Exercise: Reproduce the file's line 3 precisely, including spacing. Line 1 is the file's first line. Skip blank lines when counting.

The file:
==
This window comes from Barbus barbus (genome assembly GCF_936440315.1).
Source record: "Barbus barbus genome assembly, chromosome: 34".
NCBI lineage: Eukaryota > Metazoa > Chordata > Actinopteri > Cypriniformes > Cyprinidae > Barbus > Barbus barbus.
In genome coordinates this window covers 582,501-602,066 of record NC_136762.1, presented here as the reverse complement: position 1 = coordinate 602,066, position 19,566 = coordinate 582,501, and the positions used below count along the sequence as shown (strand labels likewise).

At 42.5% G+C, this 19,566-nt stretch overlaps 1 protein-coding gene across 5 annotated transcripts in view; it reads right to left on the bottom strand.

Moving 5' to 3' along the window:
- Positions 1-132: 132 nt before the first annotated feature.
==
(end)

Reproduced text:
NCBI lineage: Eukaryota > Metazoa > Chordata > Actinopteri > Cypriniformes > Cyprinidae > Barbus > Barbus barbus.